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A bookie uses a phony real estate business as a front for his betting parlor. To further keep up the sham, he hires dim-witted Ellen Grant as his secretary figuring she won't suspect any criminal goings-on. When Ellen learns of some friends who are about to lose their homes, she unwittingly drafts her boss into developing a new low-cost housing development. Written by
Daniel Bubbeo <email@example.com>
"Screen Director's Playhouse" broadcast a 30 minute radio adaptation of the movie on May 19, 1950 with Lucille Ball reprising her film role. See more »
[Dick and Peggy are about to have a drink. Ellen enters, dressed in a trenchcoat and fedora, with an unlit cigarette dangling from her lip, acting the part of the tough moll. She is followed by her "gang," similarly garbed, consisting of her father, Ralph, and another man]
[to her "boys"]
Gimp! Louie! Fingers!
Musclin' in on my organization, huh? Hijackin' my key man. You're in a jam, sister!
Listen, Ellen, I made a deal.
[slaps him twice, knocking him over]
Shut up, ya rat! So ya tried ...
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Who in his right mind would give a secretarial job to Ellen Grant, a woman who doesn't seem to have mastered either typing or shorthand? Leave it to Dick Richmond, a man that wants to use Ellen as a distraction to be his receptionist at his real estate agency that serves as a front for his illegal betting activities that is his real business. Poor Mr. Richmond, he gets more than what he bargained for.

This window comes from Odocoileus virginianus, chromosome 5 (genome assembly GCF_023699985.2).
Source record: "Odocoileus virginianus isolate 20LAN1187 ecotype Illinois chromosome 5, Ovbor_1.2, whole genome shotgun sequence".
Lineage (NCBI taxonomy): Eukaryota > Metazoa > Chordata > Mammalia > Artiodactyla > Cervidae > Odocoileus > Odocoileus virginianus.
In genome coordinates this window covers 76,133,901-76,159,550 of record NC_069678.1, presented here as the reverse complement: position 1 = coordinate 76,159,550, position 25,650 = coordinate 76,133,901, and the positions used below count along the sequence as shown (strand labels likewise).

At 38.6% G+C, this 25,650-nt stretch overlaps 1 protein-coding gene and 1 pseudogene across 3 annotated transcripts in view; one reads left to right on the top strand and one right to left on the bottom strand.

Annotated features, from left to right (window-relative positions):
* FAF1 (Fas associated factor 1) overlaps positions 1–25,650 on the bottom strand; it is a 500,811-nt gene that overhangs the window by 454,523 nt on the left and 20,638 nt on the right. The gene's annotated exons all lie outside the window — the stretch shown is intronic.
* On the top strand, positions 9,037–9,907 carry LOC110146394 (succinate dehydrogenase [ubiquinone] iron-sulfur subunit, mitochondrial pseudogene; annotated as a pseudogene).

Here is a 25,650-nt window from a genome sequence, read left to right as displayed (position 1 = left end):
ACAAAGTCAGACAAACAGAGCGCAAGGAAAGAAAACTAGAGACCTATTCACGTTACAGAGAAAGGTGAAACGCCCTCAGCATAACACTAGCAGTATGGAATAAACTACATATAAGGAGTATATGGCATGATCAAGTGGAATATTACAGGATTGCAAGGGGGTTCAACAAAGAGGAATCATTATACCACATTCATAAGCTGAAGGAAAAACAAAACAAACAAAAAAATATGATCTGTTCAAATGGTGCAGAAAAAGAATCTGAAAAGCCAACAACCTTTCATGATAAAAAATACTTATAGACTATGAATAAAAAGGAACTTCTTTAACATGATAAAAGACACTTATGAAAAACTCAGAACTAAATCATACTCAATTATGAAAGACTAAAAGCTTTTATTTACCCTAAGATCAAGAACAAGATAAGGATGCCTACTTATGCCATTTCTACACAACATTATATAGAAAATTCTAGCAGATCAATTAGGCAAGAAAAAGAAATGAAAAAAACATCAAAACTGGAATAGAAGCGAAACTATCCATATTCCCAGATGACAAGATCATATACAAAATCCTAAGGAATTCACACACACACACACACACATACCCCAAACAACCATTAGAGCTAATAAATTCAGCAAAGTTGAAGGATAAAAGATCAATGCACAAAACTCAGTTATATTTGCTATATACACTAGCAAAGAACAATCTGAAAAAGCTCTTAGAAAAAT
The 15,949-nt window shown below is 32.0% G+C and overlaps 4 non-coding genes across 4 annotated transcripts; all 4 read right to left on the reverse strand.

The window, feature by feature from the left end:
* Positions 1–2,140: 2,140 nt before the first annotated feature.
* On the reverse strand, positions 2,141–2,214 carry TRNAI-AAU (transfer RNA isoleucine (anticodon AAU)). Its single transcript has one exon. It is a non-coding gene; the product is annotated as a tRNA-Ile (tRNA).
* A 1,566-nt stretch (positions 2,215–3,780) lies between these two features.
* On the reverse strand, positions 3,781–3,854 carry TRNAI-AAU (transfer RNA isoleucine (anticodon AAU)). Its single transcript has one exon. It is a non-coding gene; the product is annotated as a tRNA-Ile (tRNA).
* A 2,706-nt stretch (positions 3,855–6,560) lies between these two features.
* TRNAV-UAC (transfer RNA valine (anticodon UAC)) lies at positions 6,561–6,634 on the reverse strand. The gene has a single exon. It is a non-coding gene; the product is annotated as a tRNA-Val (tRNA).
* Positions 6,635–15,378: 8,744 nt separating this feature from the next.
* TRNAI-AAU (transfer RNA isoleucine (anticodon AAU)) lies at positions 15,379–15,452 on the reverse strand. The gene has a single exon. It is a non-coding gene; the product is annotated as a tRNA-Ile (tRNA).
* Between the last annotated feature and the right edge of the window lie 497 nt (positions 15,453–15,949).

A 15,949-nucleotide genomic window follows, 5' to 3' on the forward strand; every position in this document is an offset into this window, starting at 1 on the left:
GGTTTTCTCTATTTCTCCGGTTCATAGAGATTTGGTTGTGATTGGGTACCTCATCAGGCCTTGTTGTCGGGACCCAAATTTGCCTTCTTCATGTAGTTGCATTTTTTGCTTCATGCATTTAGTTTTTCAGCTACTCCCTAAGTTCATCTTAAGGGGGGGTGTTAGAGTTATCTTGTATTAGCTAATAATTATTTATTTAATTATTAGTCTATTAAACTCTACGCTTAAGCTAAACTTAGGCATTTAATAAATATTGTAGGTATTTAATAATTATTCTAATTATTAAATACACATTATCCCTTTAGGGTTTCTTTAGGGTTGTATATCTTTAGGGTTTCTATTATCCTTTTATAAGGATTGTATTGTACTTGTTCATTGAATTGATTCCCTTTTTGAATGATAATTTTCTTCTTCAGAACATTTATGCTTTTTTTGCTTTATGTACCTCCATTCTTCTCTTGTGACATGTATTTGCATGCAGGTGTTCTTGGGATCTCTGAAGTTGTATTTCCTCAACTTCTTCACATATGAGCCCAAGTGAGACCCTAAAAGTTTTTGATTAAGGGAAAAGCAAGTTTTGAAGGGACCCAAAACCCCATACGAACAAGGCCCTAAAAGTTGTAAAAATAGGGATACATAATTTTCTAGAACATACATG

Ellen, who starts as an eager secretary, suddenly decides to help the firm in sponsoring the construction of badly needed housing in the area. This is happening at the 'baby boom' era in America, where the returning sailors and their families couldn't find affordable housing. Ellen, who has a heart of gold, wants to involve Richmond into being the builder. Little does she know she is getting in his way.
Lloyd Bacon directed this mildly funny comedy that showed Lucille Ball's talent as a comedienne, something she would exploit in later years as one of America's best loved funny woman in that new medium of television. William Holden shows he was an excellent comedy actor with the way he portrayed the con man Richmond. Two of the best character actors of the thirties and forties, James Gleason and Frank McHugh are seen as the men working the racket in the Richmond's real estate firm.
Although Lucille Ball was nearing forty at the time she appeared in this film, one tends to forget her contribution to the movies that came before this comedy and before finding fame in that new technology, television.
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